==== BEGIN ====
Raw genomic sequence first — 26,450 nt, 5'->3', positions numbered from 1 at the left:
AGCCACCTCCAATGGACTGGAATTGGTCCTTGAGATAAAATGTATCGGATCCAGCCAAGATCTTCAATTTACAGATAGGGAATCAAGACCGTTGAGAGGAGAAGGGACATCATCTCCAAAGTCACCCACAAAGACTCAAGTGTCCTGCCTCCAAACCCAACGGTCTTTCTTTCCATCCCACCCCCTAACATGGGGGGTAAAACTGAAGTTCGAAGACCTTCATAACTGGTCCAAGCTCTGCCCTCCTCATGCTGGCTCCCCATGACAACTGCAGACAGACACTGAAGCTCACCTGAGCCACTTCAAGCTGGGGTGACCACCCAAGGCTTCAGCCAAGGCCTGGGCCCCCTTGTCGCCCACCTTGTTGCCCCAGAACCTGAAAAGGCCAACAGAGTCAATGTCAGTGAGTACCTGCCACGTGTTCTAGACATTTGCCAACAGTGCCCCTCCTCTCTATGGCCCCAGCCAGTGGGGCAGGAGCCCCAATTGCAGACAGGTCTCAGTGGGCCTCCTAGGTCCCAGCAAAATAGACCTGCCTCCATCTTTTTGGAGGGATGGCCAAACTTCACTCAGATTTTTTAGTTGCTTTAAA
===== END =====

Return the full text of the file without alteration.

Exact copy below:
Raw genomic sequence first — 26,450 nt, 5'->3', positions numbered from 1 at the left:
AGCCACCTCCAATGGACTGGAATTGGTCCTTGAGATAAAATGTATCGGATCCAGCCAAGATCTTCAATTTACAGATAGGGAATCAAGACCGTTGAGAGGAGAAGGGACATCATCTCCAAAGTCACCCACAAAGACTCAAGTGTCCTGCCTCCAAACCCAACGGTCTTTCTTTCCATCCCACCCCCTAACATGGGGGGTAAAACTGAAGTTCGAAGACCTTCATAACTGGTCCAAGCTCTGCCCTCCTCATGCTGGCTCCCCATGACAACTGCAGACAGACACTGAAGCTCACCTGAGCCACTTCAAGCTGGGGTGACCACCCAAGGCTTCAGCCAAGGCCTGGGCCCCCTTGTCGCCCACCTTGTTGCCCCAGAACCTGAAAAGGCCAACAGAGTCAATGTCAGTGAGTACCTGCCACGTGTTCTAGACATTTGCCAACAGTGCCCCTCCTCTCTATGGCCCCAGCCAGTGGGGCAGGAGCCCCAATTGCAGACAGGTCTCAGTGGGCCTCCTAGGTCCCAGCAAAATAGACCTGCCTCCATCTTTTTGGAGGGATGGCCAAACTTCACTCAGATTTTTTAGTTGCTTTAAA